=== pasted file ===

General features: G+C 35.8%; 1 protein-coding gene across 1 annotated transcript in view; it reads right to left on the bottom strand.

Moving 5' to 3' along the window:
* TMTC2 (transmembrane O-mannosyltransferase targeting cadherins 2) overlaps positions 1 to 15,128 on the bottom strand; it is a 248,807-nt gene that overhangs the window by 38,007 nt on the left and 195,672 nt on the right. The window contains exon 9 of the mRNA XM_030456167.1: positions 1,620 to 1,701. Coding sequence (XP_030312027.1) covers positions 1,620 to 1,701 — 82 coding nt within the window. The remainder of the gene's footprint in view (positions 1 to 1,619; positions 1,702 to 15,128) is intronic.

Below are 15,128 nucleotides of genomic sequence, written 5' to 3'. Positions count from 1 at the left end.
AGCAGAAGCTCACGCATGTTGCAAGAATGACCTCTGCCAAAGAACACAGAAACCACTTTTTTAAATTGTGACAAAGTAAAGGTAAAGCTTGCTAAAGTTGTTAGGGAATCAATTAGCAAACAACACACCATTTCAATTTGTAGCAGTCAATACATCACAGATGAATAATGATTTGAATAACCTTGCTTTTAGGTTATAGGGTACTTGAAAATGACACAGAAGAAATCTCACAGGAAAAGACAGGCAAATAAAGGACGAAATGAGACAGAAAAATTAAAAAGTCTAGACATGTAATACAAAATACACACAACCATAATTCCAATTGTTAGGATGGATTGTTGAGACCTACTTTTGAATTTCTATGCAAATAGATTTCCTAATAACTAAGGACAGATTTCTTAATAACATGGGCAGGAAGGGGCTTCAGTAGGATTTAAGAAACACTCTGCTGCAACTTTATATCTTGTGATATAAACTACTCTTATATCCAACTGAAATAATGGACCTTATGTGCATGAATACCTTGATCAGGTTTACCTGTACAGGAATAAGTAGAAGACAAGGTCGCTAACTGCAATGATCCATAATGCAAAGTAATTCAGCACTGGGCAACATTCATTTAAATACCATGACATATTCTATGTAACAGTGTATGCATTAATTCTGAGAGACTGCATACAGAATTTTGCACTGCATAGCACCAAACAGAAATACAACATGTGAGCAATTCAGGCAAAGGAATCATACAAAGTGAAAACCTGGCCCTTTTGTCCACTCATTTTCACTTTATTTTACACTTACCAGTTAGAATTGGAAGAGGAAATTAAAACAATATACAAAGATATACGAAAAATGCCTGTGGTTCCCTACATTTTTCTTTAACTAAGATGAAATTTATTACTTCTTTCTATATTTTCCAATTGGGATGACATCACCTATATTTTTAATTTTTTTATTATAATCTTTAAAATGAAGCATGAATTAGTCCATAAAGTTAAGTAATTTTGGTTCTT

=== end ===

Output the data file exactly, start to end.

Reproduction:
General features: G+C 35.8%; 1 protein-coding gene across 1 annotated transcript in view; it reads right to left on the bottom strand.

Moving 5' to 3' along the window:
* TMTC2 (transmembrane O-mannosyltransferase targeting cadherins 2) overlaps positions 1 to 15,128 on the bottom strand; it is a 248,807-nt gene that overhangs the window by 38,007 nt on the left and 195,672 nt on the right. The window contains exon 9 of the mRNA XM_030456167.1: positions 1,620 to 1,701. Coding sequence (XP_030312027.1) covers positions 1,620 to 1,701 — 82 coding nt within the window. The remainder of the gene's footprint in view (positions 1 to 1,619; positions 1,702 to 15,128) is intronic.

Below are 15,128 nucleotides of genomic sequence, written 5' to 3'. Positions count from 1 at the left end.
AGCAGAAGCTCACGCATGTTGCAAGAATGACCTCTGCCAAAGAACACAGAAACCACTTTTTTAAATTGTGACAAAGTAAAGGTAAAGCTTGCTAAAGTTGTTAGGGAATCAATTAGCAAACAACACACCATTTCAATTTGTAGCAGTCAATACATCACAGATGAATAATGATTTGAATAACCTTGCTTTTAGGTTATAGGGTACTTGAAAATGACACAGAAGAAATCTCACAGGAAAAGACAGGCAAATAAAGGACGAAATGAGACAGAAAAATTAAAAAGTCTAGACATGTAATACAAAATACACACAACCATAATTCCAATTGTTAGGATGGATTGTTGAGACCTACTTTTGAATTTCTATGCAAATAGATTTCCTAATAACTAAGGACAGATTTCTTAATAACATGGGCAGGAAGGGGCTTCAGTAGGATTTAAGAAACACTCTGCTGCAACTTTATATCTTGTGATATAAACTACTCTTATATCCAACTGAAATAATGGACCTTATGTGCATGAATACCTTGATCAGGTTTACCTGTACAGGAATAAGTAGAAGACAAGGTCGCTAACTGCAATGATCCATAATGCAAAGTAATTCAGCACTGGGCAACATTCATTTAAATACCATGACATATTCTATGTAACAGTGTATGCATTAATTCTGAGAGACTGCATACAGAATTTTGCACTGCATAGCACCAAACAGAAATACAACATGTGAGCAATTCAGGCAAAGGAATCATACAAAGTGAAAACCTGGCCCTTTTGTCCACTCATTTTCACTTTATTTTACACTTACCAGTTAGAATTGGAAGAGGAAATTAAAACAATATACAAAGATATACGAAAAATGCCTGTGGTTCCCTACATTTTTCTTTAACTAAGATGAAATTTATTACTTCTTTCTATATTTTCCAATTGGGATGACATCACCTATATTTTTAATTTTTTTATTATAATCTTTAAAATGAAGCATGAATTAGTCCATAAAGTTAAGTAATTTTGGTTCTT